FIG. 5 illustrates an example of a network device that may be configured to implement some methods of the present invention. Network device 560 includes a master central processing unit (CPU) 562, interfaces 568, and a bus 567 (e.g., a PCI bus). Generally, interfaces 568 include ports 569 appropriate for communication with the appropriate media. In some embodiments, one or more of interfaces 568 includes at least one independent processor and, in some instances, volatile RAM. The independent processors may be, for example ASICs or any other appropriate processors. According to some such embodiments, these independent processors perform at least some of the functions of the logic described herein. In some embodiments, one or more of interfaces 568 control such communications-intensive tasks as media control and management. By providing separate processors for the communications-intensive tasks, interfaces 568 allow the master microprocessor 562 efficiently to perform other functions such as routing computations, network diagnostics, security functions, etc.

The interfaces 568 are typically provided as interface cards (sometimes referred to as “linecards”). Generally, interfaces 568 control the sending and receiving of data packets over the network and sometimes support other peripherals used with the network device 560. Among the interfaces that may be provided are FC interfaces, Ethernet interfaces, frame relay interfaces, cable interfaces, DSL interfaces, token ring interfaces, and the like. In addition, various very high-speed interfaces may be provided, such as fast Ethernet interfaces, Gigabit Ethernet interfaces, ATM interfaces, HSSI interfaces, POS interfaces, FDDI interfaces, ASI interfaces, DHEI interfaces and the like.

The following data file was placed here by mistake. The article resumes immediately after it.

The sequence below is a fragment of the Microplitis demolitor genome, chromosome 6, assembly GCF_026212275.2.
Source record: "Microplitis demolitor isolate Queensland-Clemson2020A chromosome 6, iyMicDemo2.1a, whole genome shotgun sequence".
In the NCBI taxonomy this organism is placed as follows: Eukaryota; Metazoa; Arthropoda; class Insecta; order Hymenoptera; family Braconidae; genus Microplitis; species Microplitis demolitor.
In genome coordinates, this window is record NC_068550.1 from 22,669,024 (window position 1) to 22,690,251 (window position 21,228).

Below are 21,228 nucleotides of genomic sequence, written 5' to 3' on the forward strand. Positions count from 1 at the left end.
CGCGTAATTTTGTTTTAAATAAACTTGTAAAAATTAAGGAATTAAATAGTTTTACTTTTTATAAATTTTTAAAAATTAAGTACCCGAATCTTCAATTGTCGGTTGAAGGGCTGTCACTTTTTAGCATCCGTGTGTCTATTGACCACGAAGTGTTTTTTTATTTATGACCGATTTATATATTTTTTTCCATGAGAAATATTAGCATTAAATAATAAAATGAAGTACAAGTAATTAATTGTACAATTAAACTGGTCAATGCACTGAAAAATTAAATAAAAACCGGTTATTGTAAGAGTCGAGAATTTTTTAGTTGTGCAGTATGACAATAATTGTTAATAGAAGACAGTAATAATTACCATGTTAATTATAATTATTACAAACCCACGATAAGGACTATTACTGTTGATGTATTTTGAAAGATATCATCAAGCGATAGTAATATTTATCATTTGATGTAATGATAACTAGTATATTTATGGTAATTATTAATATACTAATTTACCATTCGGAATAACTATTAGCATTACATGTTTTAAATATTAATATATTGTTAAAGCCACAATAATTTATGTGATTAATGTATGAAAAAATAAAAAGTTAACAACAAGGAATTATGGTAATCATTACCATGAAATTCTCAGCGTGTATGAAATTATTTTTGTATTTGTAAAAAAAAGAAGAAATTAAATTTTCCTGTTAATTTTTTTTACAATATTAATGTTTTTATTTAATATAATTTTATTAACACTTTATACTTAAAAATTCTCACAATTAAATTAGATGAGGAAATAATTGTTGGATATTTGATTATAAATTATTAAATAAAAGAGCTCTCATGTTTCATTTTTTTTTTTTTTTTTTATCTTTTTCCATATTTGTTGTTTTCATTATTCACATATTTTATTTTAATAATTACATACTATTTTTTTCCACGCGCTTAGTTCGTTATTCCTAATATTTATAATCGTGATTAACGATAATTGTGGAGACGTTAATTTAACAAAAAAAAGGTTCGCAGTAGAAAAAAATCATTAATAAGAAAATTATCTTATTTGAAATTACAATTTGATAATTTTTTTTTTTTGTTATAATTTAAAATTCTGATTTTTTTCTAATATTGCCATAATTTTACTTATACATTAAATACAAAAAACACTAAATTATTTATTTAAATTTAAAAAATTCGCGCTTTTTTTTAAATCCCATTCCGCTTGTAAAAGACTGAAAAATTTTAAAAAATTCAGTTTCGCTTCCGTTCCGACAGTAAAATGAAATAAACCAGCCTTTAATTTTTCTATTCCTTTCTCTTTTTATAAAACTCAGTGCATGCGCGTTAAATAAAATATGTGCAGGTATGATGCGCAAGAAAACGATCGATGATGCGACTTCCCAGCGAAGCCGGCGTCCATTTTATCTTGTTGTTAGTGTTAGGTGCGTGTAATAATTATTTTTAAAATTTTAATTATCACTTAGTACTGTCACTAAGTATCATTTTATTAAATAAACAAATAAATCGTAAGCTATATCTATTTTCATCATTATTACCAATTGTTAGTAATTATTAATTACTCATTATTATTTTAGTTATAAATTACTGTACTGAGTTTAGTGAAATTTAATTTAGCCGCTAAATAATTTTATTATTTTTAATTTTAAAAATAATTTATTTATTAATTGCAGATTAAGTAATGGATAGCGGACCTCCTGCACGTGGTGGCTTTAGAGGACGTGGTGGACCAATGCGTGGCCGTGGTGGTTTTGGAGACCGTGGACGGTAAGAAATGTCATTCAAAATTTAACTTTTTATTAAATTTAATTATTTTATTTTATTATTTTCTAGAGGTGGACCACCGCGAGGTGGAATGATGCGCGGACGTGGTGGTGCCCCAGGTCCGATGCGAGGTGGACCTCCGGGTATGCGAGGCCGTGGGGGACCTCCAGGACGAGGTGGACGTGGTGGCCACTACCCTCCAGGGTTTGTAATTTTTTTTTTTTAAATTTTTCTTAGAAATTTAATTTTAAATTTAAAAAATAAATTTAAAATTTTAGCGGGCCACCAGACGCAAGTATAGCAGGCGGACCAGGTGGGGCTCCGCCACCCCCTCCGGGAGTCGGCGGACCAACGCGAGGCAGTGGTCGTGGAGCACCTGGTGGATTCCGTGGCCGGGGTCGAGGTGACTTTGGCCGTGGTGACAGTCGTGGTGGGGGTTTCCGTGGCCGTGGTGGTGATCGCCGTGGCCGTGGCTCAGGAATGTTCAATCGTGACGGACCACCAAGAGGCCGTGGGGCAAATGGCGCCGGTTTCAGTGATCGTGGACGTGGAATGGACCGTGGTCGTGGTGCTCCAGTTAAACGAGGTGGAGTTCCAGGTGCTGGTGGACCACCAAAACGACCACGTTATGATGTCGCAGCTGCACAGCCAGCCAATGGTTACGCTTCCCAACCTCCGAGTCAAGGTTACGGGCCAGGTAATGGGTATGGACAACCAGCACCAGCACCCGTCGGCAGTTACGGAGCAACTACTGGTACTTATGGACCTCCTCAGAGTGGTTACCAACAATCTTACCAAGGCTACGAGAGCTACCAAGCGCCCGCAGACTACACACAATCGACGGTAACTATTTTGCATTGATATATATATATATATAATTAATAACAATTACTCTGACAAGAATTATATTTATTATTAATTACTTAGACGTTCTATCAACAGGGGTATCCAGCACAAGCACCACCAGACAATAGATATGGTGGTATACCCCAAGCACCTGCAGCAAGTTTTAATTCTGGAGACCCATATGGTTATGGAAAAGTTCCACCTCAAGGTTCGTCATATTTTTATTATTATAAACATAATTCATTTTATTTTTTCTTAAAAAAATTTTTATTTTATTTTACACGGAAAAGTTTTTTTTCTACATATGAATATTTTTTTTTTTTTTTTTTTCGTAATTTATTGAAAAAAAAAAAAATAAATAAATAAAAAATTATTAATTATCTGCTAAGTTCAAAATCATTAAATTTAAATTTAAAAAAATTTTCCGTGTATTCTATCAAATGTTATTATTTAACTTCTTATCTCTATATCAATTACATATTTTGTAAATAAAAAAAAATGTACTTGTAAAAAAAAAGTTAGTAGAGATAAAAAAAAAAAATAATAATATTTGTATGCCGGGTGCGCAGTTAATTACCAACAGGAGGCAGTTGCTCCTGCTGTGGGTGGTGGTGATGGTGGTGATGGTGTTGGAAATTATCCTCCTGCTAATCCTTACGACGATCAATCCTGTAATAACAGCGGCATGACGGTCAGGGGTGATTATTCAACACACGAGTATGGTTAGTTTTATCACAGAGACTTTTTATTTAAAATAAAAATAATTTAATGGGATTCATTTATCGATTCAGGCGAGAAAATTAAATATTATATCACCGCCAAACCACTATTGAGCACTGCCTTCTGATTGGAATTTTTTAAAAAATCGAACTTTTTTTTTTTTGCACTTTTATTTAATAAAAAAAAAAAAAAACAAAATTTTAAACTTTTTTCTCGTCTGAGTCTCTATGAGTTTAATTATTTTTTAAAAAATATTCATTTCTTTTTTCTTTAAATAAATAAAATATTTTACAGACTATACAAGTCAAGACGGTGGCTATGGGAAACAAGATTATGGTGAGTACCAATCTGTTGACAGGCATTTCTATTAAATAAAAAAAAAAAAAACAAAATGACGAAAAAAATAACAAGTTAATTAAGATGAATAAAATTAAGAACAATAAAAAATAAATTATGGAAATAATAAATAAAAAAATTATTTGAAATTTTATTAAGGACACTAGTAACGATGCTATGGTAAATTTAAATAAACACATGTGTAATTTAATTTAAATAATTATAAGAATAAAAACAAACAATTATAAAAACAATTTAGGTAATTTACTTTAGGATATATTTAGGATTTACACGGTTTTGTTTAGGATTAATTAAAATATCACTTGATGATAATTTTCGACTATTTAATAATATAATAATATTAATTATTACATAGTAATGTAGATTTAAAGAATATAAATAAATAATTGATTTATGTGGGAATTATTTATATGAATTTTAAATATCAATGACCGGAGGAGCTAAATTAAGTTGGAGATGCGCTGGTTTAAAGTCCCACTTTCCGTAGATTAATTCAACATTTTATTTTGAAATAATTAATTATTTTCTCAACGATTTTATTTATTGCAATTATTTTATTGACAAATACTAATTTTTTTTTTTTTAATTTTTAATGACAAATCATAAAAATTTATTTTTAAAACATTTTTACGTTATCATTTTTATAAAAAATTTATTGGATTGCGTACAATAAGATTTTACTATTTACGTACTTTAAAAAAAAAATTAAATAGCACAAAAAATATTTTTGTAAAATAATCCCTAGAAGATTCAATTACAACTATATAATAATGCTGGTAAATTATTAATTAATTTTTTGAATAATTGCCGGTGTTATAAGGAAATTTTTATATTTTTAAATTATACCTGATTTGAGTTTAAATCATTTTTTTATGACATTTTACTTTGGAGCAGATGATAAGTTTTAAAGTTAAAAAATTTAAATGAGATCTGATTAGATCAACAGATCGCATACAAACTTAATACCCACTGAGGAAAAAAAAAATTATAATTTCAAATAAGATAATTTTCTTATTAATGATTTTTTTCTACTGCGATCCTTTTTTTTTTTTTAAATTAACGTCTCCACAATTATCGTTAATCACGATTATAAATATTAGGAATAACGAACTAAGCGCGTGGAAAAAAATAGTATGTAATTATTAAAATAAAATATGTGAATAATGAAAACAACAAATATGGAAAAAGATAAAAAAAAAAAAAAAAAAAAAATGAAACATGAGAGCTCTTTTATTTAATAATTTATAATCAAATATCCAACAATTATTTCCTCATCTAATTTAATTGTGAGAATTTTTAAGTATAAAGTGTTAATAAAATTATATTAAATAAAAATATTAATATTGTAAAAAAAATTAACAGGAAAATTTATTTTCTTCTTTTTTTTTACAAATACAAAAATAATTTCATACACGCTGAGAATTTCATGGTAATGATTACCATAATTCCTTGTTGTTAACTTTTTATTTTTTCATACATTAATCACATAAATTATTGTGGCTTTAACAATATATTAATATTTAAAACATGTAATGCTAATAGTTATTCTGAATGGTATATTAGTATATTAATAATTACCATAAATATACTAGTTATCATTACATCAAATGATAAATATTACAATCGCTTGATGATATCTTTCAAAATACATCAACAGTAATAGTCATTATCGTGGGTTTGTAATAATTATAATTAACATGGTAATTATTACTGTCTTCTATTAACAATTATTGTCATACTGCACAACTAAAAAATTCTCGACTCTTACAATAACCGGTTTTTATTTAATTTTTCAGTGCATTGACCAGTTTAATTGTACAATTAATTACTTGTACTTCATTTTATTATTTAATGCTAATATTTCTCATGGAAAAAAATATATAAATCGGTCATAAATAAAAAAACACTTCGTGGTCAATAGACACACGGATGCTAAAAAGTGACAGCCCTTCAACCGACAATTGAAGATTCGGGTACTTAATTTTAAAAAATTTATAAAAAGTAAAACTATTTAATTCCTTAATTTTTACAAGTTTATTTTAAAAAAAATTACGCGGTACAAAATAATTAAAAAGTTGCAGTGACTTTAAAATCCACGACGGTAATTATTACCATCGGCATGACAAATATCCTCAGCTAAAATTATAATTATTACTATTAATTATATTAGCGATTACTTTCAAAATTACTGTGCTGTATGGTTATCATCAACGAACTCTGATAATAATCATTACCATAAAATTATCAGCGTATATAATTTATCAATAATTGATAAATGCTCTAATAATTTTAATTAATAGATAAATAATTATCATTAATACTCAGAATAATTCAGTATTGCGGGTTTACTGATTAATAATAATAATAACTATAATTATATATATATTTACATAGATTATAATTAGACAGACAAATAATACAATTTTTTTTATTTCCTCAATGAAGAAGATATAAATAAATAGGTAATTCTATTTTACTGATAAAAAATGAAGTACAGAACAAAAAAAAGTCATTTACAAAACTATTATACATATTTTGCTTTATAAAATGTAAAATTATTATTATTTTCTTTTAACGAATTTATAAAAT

When acting under the control of appropriate software or firmware, in some implementations of the invention CPU 562 may be responsible for implementing specific functions associated with the functions of a desired network device. According to some embodiments, CPU 562 accomplishes all these functions under the control of software including an operating system and any appropriate applications software.

CPU 562 may include one or more processors 563 such as a processor from the Motorola family of microprocessors or the MIPS family of microprocessors. In an alternative embodiment, processor 563 is a specially designed hardware for controlling the operations of network device 560. In a specific embodiment, a memory 561 (such as non-volatile RAM and/or ROM) also forms part of CPU 562. However, there are many different ways in which memory could be coupled to the system. Memory block 561 may be used for a variety of purposes such as, for example, caching and/or storing data, programming instructions, etc.